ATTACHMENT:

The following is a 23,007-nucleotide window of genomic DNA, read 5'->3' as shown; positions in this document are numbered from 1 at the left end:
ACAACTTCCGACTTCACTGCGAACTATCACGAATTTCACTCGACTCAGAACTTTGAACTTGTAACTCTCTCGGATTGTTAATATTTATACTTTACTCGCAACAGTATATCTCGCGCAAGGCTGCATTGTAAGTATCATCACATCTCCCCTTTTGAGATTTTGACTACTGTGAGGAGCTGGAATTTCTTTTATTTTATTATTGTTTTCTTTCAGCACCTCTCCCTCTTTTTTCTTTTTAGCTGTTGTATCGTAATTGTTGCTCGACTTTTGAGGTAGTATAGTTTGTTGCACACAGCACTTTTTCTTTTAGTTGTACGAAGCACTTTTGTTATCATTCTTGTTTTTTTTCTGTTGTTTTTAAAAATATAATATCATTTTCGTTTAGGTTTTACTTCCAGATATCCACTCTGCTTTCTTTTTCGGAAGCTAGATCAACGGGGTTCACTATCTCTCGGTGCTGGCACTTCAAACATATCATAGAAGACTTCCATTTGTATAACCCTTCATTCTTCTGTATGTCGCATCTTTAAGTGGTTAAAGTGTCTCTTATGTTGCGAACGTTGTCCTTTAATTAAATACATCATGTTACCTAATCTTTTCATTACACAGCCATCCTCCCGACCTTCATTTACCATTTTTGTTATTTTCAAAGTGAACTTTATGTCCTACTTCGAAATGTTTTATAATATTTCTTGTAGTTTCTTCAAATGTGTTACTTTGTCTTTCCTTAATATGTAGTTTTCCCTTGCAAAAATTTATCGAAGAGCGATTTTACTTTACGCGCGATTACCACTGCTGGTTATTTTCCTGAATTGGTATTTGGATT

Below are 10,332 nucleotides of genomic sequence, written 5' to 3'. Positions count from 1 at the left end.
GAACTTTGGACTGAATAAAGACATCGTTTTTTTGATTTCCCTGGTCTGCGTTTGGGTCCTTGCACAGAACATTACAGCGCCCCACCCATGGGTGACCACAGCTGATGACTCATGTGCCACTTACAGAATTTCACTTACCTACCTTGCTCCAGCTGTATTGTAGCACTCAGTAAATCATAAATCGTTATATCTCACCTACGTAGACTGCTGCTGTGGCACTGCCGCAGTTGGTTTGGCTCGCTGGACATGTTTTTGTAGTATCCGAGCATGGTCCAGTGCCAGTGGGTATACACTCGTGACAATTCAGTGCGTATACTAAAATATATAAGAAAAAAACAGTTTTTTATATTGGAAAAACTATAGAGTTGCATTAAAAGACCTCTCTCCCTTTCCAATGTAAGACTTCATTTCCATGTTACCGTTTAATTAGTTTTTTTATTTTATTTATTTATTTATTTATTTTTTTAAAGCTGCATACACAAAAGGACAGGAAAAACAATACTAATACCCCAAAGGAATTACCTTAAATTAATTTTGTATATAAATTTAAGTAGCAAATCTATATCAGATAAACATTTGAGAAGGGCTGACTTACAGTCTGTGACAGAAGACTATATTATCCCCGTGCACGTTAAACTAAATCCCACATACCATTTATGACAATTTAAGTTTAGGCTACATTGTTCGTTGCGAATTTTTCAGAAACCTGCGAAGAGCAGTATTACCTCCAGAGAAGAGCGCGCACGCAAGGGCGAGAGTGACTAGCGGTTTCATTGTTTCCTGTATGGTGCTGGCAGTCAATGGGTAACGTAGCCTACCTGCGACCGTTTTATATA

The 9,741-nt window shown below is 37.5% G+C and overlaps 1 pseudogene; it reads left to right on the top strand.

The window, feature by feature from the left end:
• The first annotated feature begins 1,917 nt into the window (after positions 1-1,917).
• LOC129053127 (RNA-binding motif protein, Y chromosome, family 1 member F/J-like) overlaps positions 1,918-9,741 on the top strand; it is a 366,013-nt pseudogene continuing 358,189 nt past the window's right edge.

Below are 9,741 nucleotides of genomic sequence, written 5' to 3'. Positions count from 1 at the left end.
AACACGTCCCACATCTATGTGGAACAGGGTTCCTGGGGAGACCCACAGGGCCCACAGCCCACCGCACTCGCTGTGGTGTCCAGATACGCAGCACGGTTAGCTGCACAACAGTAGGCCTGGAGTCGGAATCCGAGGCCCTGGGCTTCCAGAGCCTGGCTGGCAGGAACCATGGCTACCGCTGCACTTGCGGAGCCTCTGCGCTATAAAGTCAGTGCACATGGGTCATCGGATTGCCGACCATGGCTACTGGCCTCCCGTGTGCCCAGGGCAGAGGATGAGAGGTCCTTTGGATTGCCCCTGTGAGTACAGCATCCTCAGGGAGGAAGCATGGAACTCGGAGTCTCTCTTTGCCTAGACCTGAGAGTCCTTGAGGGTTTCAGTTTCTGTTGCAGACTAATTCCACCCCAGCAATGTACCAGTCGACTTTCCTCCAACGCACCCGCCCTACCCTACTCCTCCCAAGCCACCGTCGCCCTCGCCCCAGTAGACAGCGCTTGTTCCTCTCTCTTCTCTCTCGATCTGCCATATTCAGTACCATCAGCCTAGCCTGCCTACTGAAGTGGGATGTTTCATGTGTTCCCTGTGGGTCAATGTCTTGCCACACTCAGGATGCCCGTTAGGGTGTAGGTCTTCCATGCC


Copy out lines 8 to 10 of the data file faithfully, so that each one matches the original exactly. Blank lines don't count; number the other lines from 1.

• LOC129053127 (RNA-binding motif protein, Y chromosome, family 1 member F/J-like) overlaps positions 1,918-9,741 on the top strand; it is a 366,013-nt pseudogene continuing 358,189 nt past the window's right edge.

Below are 9,741 nucleotides of genomic sequence, written 5' to 3'. Positions count from 1 at the left end.
AACACGTCCCACATCTATGTGGAACAGGGTTCCTGGGGAGACCCACAGGGCCCACAGCCCACCGCACTCGCTGTGGTGTCCAGATACGCAGCACGGTTAGCTGCACAACAGTAGGCCTGGAGTCGGAATCCGAGGCCCTGGGCTTCCAGAGCCTGGCTGGCAGGAACCATGGCTACCGCTGCACTTGCGGAGCCTCTGCGCTATAAAGTCAGTGCACATGGGTCATCGGATTGCCGACCATGGCTACTGGCCTCCCGTGTGCCCAGGGCAGAGGATGAGAGGTCCTTTGGATTGCCCCTGTGAGTACAGCATCCTCAGGGAGGAAGCATGGAACTCGGAGTCTCTCTTTGCCTAGACCTGAGAGTCCTTGAGGGTTTCAGTTTCTGTTGCAGACTAATTCCACCCCAGCAATGTACCAGTCGACTTTCCTCCAACGCACCCGCCCTACCCTACTCCTCCCAAGCCACCGTCGCCCTCGCCCCAGTAGACAGCGCTTGTTCCTCTCTCTTCTCTCTCGATCTGCCATATTCAGTACCATCAGCCTAGCCTGCCTACTGAAGTGGGATGTTTCATGTGTTCCCTGTGGGTCAATGTCTTGCCACACTCAGGATGCCCGTTAGGGTGTAGGTCTTCCATGCC